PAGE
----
- Photo(s): Bill Kaufman
They do not migrate. They live on the edges of wooded areas, in the desert and within urban areas.
These small grey owls are 7 – 11 inches tall with a wingspan of 18 – 24 inches. Males weigh 5.5 oz and females about 6.5 oz. They have ear tufts, yellow irises and a dark bill. Heavy vertical breast streaks help provide camouflage.
They do not migrate. They live on the edges of wooded areas, in the desert and within urban areas. They are territorial; familiarity with their environment helps them hunt successfully at night, catching prey with talons or beak. They swallow their prey whole and may eat mice, shrews, grasshoppers, frogs, beetles, moths and will eat other birds, even doves and pigeons. They may be preyed upon by hawks, larger owls, crows, raccoons, snakes, squirrels and other screech owls. When threatened, the owl stretches its body and tightens its feathers to look like a tree branch. They see well at night but not from great distances; therefore they hunt prey close to the ground. They can swivel their head 270 degrees.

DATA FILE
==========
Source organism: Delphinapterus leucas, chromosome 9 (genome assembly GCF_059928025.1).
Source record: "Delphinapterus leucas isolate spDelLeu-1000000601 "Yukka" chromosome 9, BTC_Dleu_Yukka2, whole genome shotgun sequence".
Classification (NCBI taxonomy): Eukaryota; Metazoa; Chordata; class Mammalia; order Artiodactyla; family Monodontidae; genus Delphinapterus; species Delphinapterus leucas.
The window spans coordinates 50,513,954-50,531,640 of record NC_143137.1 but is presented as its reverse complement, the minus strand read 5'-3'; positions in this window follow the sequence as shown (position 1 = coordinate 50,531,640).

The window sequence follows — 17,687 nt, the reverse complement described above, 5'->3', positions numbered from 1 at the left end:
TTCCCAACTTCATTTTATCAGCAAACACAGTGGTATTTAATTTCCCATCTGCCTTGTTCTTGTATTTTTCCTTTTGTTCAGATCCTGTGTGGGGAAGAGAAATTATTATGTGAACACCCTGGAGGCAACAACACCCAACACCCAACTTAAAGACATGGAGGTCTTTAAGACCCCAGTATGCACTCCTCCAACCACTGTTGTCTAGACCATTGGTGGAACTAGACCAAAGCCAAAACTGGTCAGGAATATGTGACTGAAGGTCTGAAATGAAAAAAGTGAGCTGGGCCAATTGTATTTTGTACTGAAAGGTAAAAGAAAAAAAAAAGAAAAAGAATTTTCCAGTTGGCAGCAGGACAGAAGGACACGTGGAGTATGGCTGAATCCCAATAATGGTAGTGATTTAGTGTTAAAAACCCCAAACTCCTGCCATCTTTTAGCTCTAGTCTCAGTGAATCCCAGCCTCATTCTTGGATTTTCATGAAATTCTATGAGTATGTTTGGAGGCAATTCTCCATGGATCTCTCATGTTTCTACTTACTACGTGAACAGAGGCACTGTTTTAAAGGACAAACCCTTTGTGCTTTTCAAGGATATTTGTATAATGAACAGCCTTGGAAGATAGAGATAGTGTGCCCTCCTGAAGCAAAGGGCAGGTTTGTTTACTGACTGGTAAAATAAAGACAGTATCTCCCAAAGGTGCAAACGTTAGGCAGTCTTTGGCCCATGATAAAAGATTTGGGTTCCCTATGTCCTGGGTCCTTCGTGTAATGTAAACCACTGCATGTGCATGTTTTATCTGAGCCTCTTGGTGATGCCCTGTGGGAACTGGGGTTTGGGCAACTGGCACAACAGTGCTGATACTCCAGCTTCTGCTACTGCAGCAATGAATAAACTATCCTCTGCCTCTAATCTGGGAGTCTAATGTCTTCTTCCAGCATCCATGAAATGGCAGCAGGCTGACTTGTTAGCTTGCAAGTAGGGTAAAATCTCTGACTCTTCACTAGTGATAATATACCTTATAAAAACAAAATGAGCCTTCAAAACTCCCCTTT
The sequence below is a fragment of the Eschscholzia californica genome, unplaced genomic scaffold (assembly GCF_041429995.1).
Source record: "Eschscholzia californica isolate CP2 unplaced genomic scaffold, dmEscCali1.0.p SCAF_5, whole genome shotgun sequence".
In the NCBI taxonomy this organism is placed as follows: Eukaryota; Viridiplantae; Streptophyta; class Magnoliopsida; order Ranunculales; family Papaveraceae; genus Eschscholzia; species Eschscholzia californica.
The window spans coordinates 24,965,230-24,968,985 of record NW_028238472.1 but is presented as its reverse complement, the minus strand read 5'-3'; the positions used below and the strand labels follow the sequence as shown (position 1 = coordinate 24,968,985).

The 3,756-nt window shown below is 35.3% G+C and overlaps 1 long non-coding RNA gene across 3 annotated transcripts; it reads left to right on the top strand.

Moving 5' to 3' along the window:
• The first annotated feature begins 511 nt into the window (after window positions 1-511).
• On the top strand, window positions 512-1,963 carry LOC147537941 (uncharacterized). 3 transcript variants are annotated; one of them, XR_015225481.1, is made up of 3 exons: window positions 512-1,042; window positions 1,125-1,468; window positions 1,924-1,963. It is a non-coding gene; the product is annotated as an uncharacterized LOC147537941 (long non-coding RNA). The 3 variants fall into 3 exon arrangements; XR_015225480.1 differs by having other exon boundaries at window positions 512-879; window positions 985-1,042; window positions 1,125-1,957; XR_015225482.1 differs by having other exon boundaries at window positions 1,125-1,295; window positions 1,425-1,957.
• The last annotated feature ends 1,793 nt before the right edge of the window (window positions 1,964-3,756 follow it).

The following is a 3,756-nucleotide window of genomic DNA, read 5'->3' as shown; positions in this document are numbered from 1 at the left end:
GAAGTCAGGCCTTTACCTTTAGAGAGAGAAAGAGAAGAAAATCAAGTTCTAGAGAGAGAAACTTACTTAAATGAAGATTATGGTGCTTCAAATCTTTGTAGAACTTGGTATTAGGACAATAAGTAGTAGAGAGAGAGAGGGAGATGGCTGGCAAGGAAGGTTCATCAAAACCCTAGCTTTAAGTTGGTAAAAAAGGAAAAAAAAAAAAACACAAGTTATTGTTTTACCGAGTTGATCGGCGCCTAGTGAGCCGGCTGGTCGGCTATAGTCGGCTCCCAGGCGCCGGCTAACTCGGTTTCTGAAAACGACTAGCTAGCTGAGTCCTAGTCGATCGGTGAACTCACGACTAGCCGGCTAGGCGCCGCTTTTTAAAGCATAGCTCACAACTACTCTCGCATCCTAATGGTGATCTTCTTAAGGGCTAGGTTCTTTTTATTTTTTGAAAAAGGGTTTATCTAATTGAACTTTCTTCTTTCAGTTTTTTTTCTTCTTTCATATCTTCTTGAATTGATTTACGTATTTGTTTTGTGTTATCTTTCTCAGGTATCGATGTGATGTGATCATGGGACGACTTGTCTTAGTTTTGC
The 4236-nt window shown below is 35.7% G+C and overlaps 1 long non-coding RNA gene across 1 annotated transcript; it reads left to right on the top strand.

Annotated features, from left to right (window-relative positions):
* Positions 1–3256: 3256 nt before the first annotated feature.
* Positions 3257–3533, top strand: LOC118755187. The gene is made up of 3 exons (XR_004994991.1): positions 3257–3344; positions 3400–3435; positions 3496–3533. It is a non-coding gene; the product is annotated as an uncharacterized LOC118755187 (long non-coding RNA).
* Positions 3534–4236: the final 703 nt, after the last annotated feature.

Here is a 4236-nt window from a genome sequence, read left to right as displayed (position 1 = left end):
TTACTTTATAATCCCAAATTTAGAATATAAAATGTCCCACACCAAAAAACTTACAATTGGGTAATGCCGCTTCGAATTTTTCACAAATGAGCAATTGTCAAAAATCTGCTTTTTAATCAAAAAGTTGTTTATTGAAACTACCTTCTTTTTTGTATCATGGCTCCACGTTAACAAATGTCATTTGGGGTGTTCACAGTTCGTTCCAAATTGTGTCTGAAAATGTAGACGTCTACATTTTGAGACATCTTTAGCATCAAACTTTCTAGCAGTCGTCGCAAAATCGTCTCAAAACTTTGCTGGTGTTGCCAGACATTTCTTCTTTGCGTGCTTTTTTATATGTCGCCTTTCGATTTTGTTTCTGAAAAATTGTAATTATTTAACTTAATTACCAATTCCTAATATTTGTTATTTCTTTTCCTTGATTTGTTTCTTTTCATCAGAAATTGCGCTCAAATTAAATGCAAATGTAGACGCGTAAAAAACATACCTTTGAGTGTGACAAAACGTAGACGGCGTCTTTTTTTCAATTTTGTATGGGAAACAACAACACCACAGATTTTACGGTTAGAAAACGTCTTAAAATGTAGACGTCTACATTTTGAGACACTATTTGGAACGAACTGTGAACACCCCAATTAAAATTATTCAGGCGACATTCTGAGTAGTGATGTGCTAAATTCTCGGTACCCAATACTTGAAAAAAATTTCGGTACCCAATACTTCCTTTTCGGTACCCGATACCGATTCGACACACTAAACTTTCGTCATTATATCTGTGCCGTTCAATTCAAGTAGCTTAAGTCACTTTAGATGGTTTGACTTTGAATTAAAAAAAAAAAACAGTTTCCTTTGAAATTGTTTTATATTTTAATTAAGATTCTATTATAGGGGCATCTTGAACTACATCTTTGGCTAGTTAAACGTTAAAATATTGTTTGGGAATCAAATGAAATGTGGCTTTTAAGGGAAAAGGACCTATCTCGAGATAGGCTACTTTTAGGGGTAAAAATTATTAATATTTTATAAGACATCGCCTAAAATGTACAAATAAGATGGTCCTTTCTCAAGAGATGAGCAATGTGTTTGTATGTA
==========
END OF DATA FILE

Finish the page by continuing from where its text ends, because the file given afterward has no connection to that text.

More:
They have exceptional hearing with ear holes at different levels to pinpoint sound direction. The feathers are fringed with softer edges to break air for soundless flight.
The owls nest in old woodpecker cavities and natural tree cavities. Males vigorously defend their territories around the nest site. They mate for life. They preen each other’s heads and nibble at each other’s beaks. The male may be seen bowing to the female. The female incubates 2 – 5 eggs in early spring for 26 – 34 days. The male feeds the female during this time. Babies fledge in one month after being cared for by both parents.
The genus Otus is from the Greek word otos meaning owl.
This photograph was taken outside the SCVN office.